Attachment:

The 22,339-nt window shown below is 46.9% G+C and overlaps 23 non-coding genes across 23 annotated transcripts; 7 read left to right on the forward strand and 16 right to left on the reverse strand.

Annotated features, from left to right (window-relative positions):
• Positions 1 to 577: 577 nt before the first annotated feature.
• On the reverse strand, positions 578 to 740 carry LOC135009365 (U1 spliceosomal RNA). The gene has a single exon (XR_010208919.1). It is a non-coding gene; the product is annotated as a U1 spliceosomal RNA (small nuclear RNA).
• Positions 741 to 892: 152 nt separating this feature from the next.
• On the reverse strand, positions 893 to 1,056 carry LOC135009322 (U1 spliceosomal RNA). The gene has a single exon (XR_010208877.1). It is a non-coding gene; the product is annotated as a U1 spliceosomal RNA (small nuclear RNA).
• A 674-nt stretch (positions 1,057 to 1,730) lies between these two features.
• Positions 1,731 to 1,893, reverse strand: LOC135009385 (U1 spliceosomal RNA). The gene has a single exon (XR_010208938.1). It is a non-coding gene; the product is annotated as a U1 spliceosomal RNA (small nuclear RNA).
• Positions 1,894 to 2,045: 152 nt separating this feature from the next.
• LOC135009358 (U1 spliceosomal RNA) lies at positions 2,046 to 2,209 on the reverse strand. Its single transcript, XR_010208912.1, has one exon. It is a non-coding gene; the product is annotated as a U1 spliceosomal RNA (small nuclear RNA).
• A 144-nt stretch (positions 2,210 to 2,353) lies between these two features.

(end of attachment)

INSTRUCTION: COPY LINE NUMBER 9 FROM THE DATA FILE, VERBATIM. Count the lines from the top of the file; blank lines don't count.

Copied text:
• Positions 1,894 to 2,045: 152 nt separating this feature from the next.